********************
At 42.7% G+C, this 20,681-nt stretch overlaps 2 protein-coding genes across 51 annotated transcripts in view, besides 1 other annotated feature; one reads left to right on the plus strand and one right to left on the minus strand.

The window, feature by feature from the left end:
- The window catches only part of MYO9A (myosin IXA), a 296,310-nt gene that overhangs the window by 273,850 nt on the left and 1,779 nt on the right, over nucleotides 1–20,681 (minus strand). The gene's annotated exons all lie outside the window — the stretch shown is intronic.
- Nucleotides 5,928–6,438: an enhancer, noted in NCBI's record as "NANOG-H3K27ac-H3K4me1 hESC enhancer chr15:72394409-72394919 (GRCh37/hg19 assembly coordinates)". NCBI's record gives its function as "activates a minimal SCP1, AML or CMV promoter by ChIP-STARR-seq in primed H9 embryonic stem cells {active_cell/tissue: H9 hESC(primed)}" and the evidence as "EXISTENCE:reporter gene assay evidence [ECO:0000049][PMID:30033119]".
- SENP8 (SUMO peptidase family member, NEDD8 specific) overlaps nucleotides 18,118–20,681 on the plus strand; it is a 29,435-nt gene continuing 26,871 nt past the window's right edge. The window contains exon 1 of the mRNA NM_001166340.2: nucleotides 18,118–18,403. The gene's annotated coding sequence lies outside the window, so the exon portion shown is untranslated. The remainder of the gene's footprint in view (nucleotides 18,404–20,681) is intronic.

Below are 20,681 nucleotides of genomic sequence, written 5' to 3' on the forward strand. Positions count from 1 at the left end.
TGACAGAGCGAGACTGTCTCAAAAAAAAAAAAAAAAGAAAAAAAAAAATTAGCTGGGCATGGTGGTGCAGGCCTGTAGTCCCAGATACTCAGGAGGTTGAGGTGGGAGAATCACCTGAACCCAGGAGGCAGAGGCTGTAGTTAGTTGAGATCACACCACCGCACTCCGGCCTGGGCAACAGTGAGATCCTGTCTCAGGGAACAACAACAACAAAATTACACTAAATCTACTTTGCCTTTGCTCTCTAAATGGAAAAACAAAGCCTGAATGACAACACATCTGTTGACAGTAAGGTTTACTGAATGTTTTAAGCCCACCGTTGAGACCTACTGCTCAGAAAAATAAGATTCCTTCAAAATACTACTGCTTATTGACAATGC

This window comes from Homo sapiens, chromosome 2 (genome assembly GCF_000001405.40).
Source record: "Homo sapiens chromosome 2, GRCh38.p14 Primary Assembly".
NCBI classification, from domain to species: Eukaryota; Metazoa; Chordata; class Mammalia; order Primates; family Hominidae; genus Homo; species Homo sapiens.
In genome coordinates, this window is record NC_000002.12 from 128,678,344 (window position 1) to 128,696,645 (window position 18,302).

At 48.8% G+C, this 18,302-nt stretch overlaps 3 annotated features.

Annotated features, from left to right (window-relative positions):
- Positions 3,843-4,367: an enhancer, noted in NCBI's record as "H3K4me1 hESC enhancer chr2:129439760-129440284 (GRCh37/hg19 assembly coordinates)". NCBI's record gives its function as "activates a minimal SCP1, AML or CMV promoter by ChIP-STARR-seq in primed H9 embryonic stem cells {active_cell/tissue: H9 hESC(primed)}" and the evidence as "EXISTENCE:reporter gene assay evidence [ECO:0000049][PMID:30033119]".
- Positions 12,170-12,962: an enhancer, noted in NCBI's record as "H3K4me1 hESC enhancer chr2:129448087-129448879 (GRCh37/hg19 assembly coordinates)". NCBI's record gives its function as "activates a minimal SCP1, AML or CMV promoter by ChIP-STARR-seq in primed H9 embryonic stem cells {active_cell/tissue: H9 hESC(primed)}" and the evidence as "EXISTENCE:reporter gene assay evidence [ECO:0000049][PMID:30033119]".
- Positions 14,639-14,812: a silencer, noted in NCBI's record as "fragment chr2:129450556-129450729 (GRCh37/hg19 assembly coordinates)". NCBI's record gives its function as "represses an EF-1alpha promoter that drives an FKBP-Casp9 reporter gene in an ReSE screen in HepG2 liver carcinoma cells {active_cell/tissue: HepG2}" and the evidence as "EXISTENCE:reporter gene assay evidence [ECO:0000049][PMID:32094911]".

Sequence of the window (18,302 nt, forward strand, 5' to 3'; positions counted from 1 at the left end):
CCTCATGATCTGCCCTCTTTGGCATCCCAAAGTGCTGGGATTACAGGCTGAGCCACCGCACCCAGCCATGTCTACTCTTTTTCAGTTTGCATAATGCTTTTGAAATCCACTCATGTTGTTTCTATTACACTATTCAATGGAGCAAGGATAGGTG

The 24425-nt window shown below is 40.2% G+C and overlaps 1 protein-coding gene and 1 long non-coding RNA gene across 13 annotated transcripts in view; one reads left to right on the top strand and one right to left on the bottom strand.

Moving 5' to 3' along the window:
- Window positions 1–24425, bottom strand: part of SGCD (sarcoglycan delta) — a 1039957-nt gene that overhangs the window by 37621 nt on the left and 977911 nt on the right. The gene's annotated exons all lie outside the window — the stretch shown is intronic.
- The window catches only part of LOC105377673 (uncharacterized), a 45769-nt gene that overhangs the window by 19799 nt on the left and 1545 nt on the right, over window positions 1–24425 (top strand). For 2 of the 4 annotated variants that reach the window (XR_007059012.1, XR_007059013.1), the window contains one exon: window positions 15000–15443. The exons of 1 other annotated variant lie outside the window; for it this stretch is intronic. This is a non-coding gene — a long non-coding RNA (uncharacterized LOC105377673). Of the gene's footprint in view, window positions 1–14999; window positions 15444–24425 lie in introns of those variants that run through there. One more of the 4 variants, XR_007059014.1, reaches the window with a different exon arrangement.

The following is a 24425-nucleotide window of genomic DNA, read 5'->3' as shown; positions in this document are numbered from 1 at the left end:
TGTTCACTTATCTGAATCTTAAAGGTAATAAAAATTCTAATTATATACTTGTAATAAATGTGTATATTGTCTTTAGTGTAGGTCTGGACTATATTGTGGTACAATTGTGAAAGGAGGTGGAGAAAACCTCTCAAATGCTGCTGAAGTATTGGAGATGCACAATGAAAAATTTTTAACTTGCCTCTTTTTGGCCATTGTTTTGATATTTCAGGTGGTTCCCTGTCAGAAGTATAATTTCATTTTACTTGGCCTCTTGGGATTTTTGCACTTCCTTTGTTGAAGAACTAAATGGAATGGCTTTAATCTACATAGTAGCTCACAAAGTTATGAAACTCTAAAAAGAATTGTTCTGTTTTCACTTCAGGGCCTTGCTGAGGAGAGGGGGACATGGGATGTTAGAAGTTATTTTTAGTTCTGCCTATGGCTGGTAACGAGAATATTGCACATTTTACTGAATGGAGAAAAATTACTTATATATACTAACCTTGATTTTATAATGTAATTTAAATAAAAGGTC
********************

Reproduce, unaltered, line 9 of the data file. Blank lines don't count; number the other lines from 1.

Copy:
Source record: "Homo sapiens chromosome 2, GRCh38.p14 Primary Assembly".